A few years back, David Shideler worked at a company that built car dealership systems and was a bit reluctant to jump on the new technology bandwagon. In fact, to say that this company moved slowly is not just an understatement, it's an affront to the word "slow". 1200 baud: that's slow. Mail-in-rebates: really slow. Glacier movement: really, really slow. This company: about as fast as fossilization.

The company built the first version of their product in 1973 using COBOL and a specially-manufactured IBM System/3. It was an overnight success: hundreds of dealerships across the country bought their product and tens of millions of dollars in sales poured into the company. They discovered a formula that worked and didn't want to change it.

Despite numerous technological advancements over the following decade, they stayed the course and continued to improve and optimize their product for the System/3 platform. It got the point where buying an antiquated System/3 was significantly more expensive than buying a brand-new, much-faster computer. But that didn't matter; their system worked and there was no need to change it.

And then it happened: IBM announced that the System/3 would be discontinued. The company was outraged and begged and pleaded for IBM to continue supporting it. Being that they were one of the last System/3 customers, IBM offered to send a team of consultants to help them transition and compile their code on the new x86 platform.

The company refused. Instead, they hired a small team of computer-science whizzes to develop a low-level emulator that would allow them to run System/3 binaries on the x86. After all, their application ran perfectly on the System/3 and there was no need to change it.

The emulation worked fairly well for the next several years and they continued to develop their product in COBOL for the System/3 and run it on an x86. That is, until the manufacturer of their COBOL compiler went out of business.

Now, some might have seen that as a sign to switch to a new language and a new hardware platform. Not these guys. Their solution was, again, to hire a small team of computer-science whizzes to develop a COBOL "compiler" that would translate all of their System/3 COBOL code to C and then compile it as an x86 binary. Their application ran perfectly in COBOL and there was no need to change it.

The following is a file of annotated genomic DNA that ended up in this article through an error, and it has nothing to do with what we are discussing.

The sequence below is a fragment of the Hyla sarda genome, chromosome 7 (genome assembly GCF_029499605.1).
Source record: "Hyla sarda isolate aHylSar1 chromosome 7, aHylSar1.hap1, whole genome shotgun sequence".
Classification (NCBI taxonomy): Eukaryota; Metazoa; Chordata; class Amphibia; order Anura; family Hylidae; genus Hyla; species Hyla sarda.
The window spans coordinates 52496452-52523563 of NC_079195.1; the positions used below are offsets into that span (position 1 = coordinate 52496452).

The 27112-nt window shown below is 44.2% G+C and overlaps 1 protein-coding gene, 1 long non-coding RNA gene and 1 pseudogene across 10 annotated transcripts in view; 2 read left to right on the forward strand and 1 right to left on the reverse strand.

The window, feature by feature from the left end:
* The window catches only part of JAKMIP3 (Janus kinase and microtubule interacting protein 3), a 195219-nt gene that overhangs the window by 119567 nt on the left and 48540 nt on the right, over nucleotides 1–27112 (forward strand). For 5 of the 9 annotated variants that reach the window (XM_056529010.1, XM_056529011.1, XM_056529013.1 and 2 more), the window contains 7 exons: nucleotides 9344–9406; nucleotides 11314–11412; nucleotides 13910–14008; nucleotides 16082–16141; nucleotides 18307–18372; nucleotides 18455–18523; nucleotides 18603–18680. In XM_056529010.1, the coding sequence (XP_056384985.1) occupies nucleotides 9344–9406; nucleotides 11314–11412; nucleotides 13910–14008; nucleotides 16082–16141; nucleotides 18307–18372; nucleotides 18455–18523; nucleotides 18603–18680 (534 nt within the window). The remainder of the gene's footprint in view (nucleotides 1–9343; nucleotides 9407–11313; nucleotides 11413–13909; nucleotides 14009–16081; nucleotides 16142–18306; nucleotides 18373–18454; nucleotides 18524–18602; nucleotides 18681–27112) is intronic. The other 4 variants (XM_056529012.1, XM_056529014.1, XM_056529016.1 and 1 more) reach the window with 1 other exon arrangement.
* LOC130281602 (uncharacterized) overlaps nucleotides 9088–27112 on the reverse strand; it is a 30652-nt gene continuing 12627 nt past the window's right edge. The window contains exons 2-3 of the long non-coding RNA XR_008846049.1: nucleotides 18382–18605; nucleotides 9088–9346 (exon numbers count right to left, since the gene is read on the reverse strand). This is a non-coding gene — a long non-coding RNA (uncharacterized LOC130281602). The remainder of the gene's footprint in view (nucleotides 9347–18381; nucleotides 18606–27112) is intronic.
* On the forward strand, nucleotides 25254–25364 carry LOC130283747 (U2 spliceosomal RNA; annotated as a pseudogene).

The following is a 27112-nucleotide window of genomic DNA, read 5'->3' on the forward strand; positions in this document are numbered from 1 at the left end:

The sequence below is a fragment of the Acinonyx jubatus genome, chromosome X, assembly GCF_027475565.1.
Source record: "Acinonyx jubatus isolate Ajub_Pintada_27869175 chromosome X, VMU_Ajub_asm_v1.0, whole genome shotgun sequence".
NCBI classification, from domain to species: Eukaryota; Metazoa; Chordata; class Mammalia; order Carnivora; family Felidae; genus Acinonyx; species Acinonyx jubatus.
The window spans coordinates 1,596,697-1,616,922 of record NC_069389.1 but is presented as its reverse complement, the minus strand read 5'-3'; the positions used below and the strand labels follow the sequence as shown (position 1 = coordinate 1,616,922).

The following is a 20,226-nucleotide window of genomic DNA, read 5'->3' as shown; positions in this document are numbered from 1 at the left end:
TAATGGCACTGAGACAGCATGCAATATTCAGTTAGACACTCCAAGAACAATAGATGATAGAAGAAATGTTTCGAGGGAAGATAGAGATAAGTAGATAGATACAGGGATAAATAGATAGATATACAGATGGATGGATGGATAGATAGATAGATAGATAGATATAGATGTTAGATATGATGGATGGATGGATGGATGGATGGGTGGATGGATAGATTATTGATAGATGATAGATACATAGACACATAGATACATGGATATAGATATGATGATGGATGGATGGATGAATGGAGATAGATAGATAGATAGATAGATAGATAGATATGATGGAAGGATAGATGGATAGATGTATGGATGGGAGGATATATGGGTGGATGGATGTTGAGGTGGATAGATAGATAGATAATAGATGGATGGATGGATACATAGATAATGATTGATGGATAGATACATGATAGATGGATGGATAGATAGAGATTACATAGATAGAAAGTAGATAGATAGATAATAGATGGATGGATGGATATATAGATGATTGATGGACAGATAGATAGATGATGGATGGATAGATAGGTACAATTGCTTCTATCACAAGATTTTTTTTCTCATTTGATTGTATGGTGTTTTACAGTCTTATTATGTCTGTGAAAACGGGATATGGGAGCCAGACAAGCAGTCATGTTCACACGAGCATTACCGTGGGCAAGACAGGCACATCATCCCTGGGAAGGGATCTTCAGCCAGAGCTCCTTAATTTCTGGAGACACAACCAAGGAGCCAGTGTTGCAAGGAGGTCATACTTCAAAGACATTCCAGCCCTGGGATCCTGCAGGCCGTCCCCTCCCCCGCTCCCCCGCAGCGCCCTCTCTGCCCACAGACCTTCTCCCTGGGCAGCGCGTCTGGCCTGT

Of course, one of the big problems with their COBOL-to-C translation program was that it produced completely unreadable C code that none of the COBOL programmers could understand, let alone debug. The computer-science whizzes were brought back in to create a COBOL development environment that allowed for the COBOL developers to step-through and debug their code. Amazingly, it worked and they were able to continue developing in System/3 COBOL for the next decade or so.

Fast forward to 2001 and the company is in need of yet another team of computer-science whizzes. And this is where David comes into the story. You see, the company wanted to extend their reach into Europe, but the European market was all into this fancy new technology called "Windows." Since the terminal emulator on top of Windows just wouldn't cut it, they brought in David and several others to help them embrace the "new" Windows technology.

Obviously, their advice to switch to C/C++ or an actual Windows development environment fell on deaf ears. David and the rest of his team needed to figure out a way to bring their System/3-COBOL-translated-into-C application into the world of Windows.

One of David's first challenges was COBOL's event model, or, more accurately, its lack of one. In standard Windows programming, when the user clicks on a button or does just about anything else, Windows raises an event to tell the application what happened. In COBOL programming, the application periodically asks if the user did an action. They were able to work around this by creating an "action queue" that allowed COBOL to see what happened and respond accordingly.

The next challenge was in creating the Windows Forms themselves, or, more accurately, creating a form generator that would translate the terminal screens into Windows forms that don't look too "terminaly" but still maintained a terminal feel. They actually managed to do this, too.

Amazingly, once the "Windows conversion" project was over, their software actually worked in Windows. It looked terrible and ran incredibly slow, but it worked. The company was able to keep its entire floor of COBOL programmers working on the System/3-COBOL-translated-to-C-rendered-in-Windows application and things have remained the same ever since. After all, they found a formula that worked and there was no need to change it.